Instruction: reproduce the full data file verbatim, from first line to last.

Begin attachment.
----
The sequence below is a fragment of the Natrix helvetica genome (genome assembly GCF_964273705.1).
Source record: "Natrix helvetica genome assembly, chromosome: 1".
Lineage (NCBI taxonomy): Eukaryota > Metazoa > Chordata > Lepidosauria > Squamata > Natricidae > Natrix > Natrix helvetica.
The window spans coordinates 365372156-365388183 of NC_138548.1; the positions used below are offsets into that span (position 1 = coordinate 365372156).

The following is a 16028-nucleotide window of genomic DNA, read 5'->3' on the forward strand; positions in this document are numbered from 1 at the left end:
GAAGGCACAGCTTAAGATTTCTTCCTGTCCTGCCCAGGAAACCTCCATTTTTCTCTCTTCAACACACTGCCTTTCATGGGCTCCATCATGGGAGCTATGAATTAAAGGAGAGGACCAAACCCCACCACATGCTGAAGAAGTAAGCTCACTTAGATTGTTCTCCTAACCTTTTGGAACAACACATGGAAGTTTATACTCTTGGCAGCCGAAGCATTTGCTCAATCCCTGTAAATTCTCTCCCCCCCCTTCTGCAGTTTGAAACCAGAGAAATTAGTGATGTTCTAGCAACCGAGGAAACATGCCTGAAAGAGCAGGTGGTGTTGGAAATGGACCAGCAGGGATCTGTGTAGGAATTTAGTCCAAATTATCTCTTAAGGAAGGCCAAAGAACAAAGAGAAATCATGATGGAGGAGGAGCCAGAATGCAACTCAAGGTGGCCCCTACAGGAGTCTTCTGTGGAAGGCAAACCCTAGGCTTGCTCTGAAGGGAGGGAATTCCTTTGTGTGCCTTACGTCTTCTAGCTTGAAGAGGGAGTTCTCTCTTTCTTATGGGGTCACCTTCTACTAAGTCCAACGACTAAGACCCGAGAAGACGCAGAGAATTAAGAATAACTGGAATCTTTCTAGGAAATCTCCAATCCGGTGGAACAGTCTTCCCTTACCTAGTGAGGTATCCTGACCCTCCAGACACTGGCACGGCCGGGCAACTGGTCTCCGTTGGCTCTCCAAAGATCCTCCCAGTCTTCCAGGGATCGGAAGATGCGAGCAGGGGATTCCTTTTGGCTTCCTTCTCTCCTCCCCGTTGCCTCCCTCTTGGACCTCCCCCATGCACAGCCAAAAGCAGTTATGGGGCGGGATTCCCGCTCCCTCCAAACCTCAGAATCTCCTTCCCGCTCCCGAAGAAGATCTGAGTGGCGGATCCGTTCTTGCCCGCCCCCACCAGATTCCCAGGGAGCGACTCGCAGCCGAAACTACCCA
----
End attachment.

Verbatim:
The sequence below is a fragment of the Natrix helvetica genome (genome assembly GCF_964273705.1).
Source record: "Natrix helvetica genome assembly, chromosome: 1".
Lineage (NCBI taxonomy): Eukaryota > Metazoa > Chordata > Lepidosauria > Squamata > Natricidae > Natrix > Natrix helvetica.
The window spans coordinates 365372156-365388183 of NC_138548.1; the positions used below are offsets into that span (position 1 = coordinate 365372156).

The following is a 16028-nucleotide window of genomic DNA, read 5'->3' on the forward strand; positions in this document are numbered from 1 at the left end:
GAAGGCACAGCTTAAGATTTCTTCCTGTCCTGCCCAGGAAACCTCCATTTTTCTCTCTTCAACACACTGCCTTTCATGGGCTCCATCATGGGAGCTATGAATTAAAGGAGAGGACCAAACCCCACCACATGCTGAAGAAGTAAGCTCACTTAGATTGTTCTCCTAACCTTTTGGAACAACACATGGAAGTTTATACTCTTGGCAGCCGAAGCATTTGCTCAATCCCTGTAAATTCTCTCCCCCCCCTTCTGCAGTTTGAAACCAGAGAAATTAGTGATGTTCTAGCAACCGAGGAAACATGCCTGAAAGAGCAGGTGGTGTTGGAAATGGACCAGCAGGGATCTGTGTAGGAATTTAGTCCAAATTATCTCTTAAGGAAGGCCAAAGAACAAAGAGAAATCATGATGGAGGAGGAGCCAGAATGCAACTCAAGGTGGCCCCTACAGGAGTCTTCTGTGGAAGGCAAACCCTAGGCTTGCTCTGAAGGGAGGGAATTCCTTTGTGTGCCTTACGTCTTCTAGCTTGAAGAGGGAGTTCTCTCTTTCTTATGGGGTCACCTTCTACTAAGTCCAACGACTAAGACCCGAGAAGACGCAGAGAATTAAGAATAACTGGAATCTTTCTAGGAAATCTCCAATCCGGTGGAACAGTCTTCCCTTACCTAGTGAGGTATCCTGACCCTCCAGACACTGGCACGGCCGGGCAACTGGTCTCCGTTGGCTCTCCAAAGATCCTCCCAGTCTTCCAGGGATCGGAAGATGCGAGCAGGGGATTCCTTTTGGCTTCCTTCTCTCCTCCCCGTTGCCTCCCTCTTGGACCTCCCCCATGCACAGCCAAAAGCAGTTATGGGGCGGGATTCCCGCTCCCTCCAAACCTCAGAATCTCCTTCCCGCTCCCGAAGAAGATCTGAGTGGCGGATCCGTTCTTGCCCGCCCCCACCAGATTCCCAGGGAGCGACTCGCAGCCGAAACTACCCA